I've comfortably received my vaccine at the earliest opportunity.  I hate needles (at least the ones aimed at me) and my body reacts such that I faint when getting shots, but I was happy to receive protection and at peace that I would be less likely to sicken someone else.  When asked, I have counseled others in the wisdom of receiving a vaccination.  But may God deal with me, be it ever so severely, if I stand at the door of the church as an elder and bar God's people from worship or service in the church based upon their unwillingness to make all the same judgments and balance factors just as I have on matters never dictated in God's word in any direct or necessary way.  If we can and should make such extra-biblical demands in the name of absolute physical safety, then I would posit that there is no level of control that we cannot justify under that rubric. 

"Why the classification of white people and people of color dehumanizes us all"

What happens when it is the institutional church that continues to classify people based on skin color?   The solution to malevolent classification based on skin color is not benevolent classification based on skin color.   The church must model a better way forward than the world, and that better way forward is not to proliferate the same unbiblical classifications/separations only with good intentions.  Physician, heal thyself.

I'll take this opportunity to put in a plug for Crossroads.  They are currently making a push for more mentors.  This is a very worthwhile ministry and tangible way to put into practice what we learn from our Lord in Matthew 25.  We can indeed "visit" prisoners in a very real way through this ministry. 

I would urge all brothers and sisters to prayerfully consider whether God is calling (and equipping!) you to come alongside prisoners as a mentor in the faith, encouraging and helping to sustain them.

Hi Daniel,

It seems to me that Goheen made a much more nuanced argument about the historical and worldwide church than you are attributing to him.  I find it hard to read Goheen saying "That is why we need the testimony of brothers and sisters in other parts of the world and in other times in history who do not share the idolatrous spirits of our culture" and to believe your implication that he is saying we should go " with the 'majority' simply because it's the majority."  Goheen goes on to say "It may be true, of course, that the Western church in the late 20th and early 21st century finally got it right."  Is it not more fair to read Goheen not as simply bowing to precedent but rather noting that the 21st century Western church may have cultural blinders and a hubris that is unhealthy?  It has been said before: Scripture alone, but not alone with Scripture.  It seems to me that Goheen is not arguing against Sola Scriptura but is rather arguing against cultural and chronological snobbery.  It is also worth noting that the Reformers were arguing for a return to historic understandings before they were perverted over time by the Roman Catholic Church.   They did not seek to promote an entirely new invention, but they were binding themselves to a historic understanding insomuch as that understanding comported with Scripture.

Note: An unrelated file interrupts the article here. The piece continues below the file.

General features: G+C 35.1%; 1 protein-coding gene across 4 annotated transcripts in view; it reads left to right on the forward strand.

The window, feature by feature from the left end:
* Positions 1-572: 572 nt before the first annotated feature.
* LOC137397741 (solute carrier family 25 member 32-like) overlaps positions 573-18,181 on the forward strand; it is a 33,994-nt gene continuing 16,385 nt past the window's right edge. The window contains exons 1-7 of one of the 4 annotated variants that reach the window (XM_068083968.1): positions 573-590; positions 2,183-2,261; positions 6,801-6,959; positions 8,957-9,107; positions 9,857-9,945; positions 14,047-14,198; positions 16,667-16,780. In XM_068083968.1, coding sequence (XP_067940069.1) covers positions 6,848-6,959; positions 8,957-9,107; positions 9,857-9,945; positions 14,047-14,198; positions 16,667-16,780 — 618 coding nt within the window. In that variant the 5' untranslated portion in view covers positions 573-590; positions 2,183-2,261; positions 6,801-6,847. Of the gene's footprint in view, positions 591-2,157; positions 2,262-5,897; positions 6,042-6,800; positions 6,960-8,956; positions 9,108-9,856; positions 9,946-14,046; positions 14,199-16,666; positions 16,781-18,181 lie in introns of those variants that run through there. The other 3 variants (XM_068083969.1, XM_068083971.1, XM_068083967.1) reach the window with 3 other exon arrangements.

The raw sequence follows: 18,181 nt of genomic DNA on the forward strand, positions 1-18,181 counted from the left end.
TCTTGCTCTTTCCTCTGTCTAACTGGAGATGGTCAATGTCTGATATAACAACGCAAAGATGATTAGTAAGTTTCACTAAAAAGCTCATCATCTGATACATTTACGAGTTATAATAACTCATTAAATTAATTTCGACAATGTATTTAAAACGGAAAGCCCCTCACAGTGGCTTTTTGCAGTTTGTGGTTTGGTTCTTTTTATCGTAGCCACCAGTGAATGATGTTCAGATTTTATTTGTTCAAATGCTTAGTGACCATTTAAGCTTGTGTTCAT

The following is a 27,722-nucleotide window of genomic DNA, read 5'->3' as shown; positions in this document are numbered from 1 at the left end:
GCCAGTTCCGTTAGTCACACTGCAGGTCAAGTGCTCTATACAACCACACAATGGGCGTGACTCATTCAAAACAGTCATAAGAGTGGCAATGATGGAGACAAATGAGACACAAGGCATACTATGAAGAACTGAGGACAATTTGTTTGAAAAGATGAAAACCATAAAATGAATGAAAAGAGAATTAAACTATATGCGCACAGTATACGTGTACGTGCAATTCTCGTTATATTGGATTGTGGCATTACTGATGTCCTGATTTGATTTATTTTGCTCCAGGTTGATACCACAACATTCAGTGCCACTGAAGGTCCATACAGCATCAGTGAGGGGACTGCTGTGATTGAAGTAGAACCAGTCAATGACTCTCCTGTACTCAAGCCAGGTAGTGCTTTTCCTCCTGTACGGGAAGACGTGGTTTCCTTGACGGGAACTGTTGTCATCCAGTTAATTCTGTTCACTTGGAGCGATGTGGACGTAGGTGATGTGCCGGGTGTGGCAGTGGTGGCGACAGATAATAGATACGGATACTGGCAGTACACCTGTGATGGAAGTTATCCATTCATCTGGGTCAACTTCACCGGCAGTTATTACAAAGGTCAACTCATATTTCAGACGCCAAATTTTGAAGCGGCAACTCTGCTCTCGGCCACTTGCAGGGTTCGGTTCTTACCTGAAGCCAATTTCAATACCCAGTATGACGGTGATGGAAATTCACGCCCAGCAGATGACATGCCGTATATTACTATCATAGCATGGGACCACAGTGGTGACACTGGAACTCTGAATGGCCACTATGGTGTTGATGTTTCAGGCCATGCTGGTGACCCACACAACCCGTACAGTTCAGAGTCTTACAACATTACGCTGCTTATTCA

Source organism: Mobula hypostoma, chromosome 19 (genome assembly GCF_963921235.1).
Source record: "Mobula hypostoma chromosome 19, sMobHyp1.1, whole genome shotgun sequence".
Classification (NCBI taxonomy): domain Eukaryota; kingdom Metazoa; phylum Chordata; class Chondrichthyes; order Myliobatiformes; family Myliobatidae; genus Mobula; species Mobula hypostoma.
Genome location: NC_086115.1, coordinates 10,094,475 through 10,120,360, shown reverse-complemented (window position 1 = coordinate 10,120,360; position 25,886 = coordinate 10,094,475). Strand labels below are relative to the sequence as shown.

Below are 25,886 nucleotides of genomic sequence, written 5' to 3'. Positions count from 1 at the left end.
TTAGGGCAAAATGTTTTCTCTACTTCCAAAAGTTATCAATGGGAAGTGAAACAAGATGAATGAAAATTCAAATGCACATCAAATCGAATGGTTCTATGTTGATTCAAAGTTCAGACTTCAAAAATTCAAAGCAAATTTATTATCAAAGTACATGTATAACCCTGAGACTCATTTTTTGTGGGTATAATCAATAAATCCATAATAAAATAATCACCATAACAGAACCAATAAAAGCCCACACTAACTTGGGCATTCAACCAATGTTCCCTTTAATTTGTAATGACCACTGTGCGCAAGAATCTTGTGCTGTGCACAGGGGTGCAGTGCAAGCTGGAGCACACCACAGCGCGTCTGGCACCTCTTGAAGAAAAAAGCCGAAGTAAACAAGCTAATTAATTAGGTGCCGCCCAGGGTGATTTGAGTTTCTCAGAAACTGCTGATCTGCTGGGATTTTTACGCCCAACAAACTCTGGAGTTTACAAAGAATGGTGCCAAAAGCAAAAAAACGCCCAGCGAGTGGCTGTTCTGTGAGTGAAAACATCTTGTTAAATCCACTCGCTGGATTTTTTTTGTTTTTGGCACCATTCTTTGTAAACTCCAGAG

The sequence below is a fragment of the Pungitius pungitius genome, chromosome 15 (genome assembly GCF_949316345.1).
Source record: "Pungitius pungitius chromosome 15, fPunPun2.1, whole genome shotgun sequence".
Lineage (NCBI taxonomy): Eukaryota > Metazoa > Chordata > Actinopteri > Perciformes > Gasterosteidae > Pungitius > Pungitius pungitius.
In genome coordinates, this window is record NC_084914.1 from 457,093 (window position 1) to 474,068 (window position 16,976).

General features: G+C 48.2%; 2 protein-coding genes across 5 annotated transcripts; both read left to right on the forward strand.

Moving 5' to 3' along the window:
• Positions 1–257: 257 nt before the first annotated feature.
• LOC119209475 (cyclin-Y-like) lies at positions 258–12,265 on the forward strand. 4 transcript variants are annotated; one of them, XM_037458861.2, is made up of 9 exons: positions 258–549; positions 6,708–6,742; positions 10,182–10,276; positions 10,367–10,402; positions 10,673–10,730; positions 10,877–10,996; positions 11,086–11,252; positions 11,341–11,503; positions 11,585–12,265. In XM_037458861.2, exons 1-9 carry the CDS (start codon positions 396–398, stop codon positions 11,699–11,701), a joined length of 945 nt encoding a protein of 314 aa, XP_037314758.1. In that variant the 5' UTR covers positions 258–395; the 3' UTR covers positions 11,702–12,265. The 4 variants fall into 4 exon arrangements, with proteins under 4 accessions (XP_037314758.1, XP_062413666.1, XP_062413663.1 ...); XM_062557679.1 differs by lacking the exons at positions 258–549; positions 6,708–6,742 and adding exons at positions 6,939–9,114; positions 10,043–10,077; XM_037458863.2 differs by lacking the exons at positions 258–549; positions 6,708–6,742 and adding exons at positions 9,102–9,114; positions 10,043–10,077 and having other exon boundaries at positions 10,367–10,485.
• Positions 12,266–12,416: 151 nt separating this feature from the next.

Interestingly, your warning against the "culture of opinion" is equally applicable to those who seek to change the historical understanding of Scripture (and it's not just surrounding the ethics of sexuality, but biblical anthropology as well).  There is a modern popular "culture of opinion" that undeniably influences that effort.  As a matter of fact, proponents of revision openly embrace and reference the modern "culture of opinion" in their effort to reverse historical understandings of scripture.  It's part of their appeal to "new understandings" and "new discoveries in social science" and their appeal that the church is loosing the acceptance of and appeal to the popular culture because of its insistence on the sinfulness of homosexual practice.  

Hi Paul,

One does not need a legalization of marriage to observe committed homosexual relationships, though I will agree that legalization does proliferate their visibility.   Many scholars have shown (contra modern critical scholarship) that committed homosexual relationships were actually known and not particularly rare in Paul's time.  

Also, the word "flourishing" in your plea needs some sussing.  Frankly, I can make a very compelling argument that I am flourishing when I engage in all sorts of sin, depending on how one defines (or perhaps more accurately who defines) flourishing.  In the end, to begin by positing that homosexual couples are flourishing is begging the question if one defines flourishing as living within God's will and not some notion of living the good life.